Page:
nep-tur New Economics Papers
on Tourism Economics
Issue of 2017‒05‒21
three papers chosen by
Laura Vici
Università di Bologna

  1. Tourism Stocks in Times of Crises: an Econometric Investigation of Non-macro Factors By Zopiatis, A.; Savva, C.S.; Lambertides, N.; McAleer, M.J.
  2. Revisiting the Potential Impact to the Rest of the Caribbean from Opening US-Cuba Tourism By Sebastian Acevedo Mejia; Trevor Serge Coleridge Alleyne; Rafael Romeu
  3. Cruise Shipping and Urban Development: The Case of Dublin By ITF

  1. By: Zopiatis, A.; Savva, C.S.; Lambertides, N.; McAleer, M.J.
    Abstract: Following the recent terrorist attacks in Paris, the European media emphatically pronounced that billions of euros were wiped from tourism related stocks. This comes at a troublesome time for the tourism industry, in the midst of a global financial crisis, and the unpredictable rise of radical Islamic ideologies, which have caused chaos in the Middle East and Europe. The relationship and vulnerability of the industry to non-macro incidents have been well documented in the literature, mostly in theoretical terms. Nevertheless, the quantifiable impact of such events on tourism-specific stock values, both in terms of returns and volatility, received much less attention. With the use of an econometric methodology, the paper aims to enhance our conceptual capital pertaining to the effects of such possibilities on five hospitality and tourism stock indices. The empirical findings are of interest to stakeholders at all echelons of the spectra of the tourism and financial industries.
    Keywords: Tourism, Terrorism, Stock Market, Event Study, GJR, Econometric Modeling
    JEL: C21 C58 G01 H12 Z32
    Date: 2016–11–01
  2. By: Sebastian Acevedo Mejia; Trevor Serge Coleridge Alleyne; Rafael Romeu
    Abstract: The Cuban revolution and the subsequent US embargo on Cuba helped shape the tourism sector in the Caribbean, facilitating the birth and growth of alternative destinations. Therefore, the apprehension of the Caribbean tourism industry towards a change in US travel policy to Cuba is understandable, but likely unwarranted. The history of tourism in the region has shown that it is possible for all destinations to grow despite large changes in market shares. Our estimations show that liberalizing US-Cuba tourism could result in US arrivals to Cuba of between 3 and 5.6 million, most of it coming from new tourists to the region. We also identify the destinations most at risk of changes in US-Cuba relations.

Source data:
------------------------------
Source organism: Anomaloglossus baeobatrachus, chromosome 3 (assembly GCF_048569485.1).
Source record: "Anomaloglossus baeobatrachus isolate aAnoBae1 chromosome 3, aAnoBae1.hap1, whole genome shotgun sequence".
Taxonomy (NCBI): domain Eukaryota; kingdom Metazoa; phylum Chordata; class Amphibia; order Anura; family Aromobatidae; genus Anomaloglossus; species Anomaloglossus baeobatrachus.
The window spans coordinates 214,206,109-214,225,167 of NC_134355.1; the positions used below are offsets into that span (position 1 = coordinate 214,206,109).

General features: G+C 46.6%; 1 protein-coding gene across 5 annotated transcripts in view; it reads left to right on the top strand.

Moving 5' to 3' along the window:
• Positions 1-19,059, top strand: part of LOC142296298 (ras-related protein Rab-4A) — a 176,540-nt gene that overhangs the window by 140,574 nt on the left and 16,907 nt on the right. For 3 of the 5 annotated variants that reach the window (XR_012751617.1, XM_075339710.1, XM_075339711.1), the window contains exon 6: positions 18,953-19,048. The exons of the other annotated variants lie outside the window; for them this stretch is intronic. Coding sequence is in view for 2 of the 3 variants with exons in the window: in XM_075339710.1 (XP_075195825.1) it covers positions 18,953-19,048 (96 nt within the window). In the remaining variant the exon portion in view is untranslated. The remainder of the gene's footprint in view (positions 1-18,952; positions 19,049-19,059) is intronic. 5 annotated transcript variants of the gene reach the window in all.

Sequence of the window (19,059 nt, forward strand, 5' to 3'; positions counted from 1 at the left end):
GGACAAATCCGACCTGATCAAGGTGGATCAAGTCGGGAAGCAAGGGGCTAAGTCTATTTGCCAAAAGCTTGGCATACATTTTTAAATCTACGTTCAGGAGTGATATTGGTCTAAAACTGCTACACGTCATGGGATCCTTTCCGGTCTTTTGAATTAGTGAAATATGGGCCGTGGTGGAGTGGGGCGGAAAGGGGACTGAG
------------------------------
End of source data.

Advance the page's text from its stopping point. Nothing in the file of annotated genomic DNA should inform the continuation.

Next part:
Keywords: Western Hemisphere;Cuba;Economic integration;Caribbean;Tourism;Trade;United States;Gravity model, Country and Industry Studies of Trade
    Date: 2017–04–28
  3. By: ITF
    Abstract: This report analyses Dublin’s attractiveness as a cruise port and assesses the impacts of cruise shipping on the city. It evaluates policies in place and provides recommendations to increase the positive impacts of cruise shipping for the city of Dublin. Over the last decade, Dublin has grown as an important port of call for cruises in Northern Europe. Cruise tourism generates significant economic benefits for the city of Dublin. The value cruise tourism brings could be further increased by developing Dublin into a cruise home port, that is a port from which cruises start and where they end. Under which conditions could this be achieved? Which policy measures would be needed? Which stakeholders would need to be involved? This report is part of the International Transport Forum’s Case-Specific Policy Analysis series. These are topical studies on specific issues carried out by the ITF in agreement with local institutions.
    Date: 2017–01–23

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